The disunifying effect of Vaccine Wars Across the Atlantic

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We are all cleaning out our closets in this lockdown period. One of my neighbors found a Special Edition of The New York Times from Sunday the 16th of September 2001, which had been lovingly saved over the years. Still unable to throw it away, he passed it on to me. Reading it these nineteen years later, painted stark pictures of two different global crisis responses. In the days after the 9/11 terrorist attacks on the United States a real sense of “we are in this together” unity infused the Western world. This accord sits in direct contrast with the disunity affecting Transatlantic relations today. This disparity led me to ask, how the current state of affairs emerged, which includes an international blame game, interstate fights over personal protective equipment (PPE) and vaccine battles? And, in general, why hasn’t this global crisis brought the world together like crises in the past?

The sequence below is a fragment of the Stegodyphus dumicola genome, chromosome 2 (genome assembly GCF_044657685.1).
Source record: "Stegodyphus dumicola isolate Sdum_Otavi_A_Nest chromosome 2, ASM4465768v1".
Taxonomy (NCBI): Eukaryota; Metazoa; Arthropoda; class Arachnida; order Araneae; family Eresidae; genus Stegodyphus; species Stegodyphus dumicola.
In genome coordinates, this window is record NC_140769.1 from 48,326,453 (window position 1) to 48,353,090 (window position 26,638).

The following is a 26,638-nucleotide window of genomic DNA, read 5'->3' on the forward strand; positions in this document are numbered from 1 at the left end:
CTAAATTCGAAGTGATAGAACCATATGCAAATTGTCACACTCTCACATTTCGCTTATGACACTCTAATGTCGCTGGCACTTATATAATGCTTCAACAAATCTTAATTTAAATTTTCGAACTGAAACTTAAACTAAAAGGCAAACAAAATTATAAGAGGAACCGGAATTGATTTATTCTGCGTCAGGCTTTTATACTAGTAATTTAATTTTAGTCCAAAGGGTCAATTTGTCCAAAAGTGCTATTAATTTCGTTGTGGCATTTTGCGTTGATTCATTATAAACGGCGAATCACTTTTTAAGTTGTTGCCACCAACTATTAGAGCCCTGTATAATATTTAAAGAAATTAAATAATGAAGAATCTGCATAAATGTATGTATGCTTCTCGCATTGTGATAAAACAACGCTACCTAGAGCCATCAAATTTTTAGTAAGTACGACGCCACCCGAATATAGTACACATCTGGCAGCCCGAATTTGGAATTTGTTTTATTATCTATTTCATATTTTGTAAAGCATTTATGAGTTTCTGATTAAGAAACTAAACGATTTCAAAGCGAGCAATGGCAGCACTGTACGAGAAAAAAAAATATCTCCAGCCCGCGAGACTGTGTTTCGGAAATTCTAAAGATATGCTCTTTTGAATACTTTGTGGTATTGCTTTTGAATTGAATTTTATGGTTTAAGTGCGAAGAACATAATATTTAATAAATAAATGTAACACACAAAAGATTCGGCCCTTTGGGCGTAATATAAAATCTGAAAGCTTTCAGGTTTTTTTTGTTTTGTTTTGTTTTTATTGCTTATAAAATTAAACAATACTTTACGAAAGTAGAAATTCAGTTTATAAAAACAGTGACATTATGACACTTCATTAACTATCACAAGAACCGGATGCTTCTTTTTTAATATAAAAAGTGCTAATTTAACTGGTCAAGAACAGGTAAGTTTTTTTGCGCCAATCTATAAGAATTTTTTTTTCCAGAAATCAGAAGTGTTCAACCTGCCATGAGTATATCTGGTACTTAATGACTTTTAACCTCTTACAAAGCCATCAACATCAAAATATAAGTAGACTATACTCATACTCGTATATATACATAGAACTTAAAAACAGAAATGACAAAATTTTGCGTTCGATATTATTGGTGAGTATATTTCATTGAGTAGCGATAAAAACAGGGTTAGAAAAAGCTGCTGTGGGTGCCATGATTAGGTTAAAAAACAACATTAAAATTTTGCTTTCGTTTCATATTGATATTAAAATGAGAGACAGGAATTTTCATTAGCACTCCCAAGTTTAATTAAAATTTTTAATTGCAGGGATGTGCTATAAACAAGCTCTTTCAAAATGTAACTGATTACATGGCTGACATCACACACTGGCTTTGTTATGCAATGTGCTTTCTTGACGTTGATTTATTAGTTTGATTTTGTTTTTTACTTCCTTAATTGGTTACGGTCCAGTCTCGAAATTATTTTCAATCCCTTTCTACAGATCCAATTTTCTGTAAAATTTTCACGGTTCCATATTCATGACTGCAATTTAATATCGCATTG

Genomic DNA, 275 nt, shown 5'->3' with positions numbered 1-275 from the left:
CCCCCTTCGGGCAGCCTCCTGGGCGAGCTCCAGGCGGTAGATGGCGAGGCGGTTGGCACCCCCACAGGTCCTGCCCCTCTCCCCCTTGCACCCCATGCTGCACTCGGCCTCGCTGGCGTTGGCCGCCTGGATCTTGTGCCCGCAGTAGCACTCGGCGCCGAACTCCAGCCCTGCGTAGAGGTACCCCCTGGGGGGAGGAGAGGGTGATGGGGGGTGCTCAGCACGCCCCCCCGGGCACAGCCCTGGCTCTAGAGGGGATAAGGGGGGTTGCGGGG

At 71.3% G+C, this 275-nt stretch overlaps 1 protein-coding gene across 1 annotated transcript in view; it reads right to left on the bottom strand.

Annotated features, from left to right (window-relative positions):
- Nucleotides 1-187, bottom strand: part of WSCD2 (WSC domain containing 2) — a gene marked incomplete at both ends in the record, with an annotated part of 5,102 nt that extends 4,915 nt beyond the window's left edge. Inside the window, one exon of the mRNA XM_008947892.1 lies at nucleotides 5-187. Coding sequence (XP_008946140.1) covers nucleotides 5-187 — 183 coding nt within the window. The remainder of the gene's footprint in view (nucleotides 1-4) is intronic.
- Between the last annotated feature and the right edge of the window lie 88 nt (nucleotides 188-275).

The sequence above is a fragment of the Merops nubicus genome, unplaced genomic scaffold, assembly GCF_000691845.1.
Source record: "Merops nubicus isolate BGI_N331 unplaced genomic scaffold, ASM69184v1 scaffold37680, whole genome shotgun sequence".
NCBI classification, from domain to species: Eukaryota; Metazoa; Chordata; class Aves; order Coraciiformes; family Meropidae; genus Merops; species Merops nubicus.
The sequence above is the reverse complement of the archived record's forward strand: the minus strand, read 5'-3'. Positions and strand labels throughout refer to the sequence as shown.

Original languageEnglish
JournalElsevier Weekblad
Publication statusPublished - 28 May 2020


  • COVID-19
  • Trump
  • U.S. Foreign Policy
  • U.S. health policy

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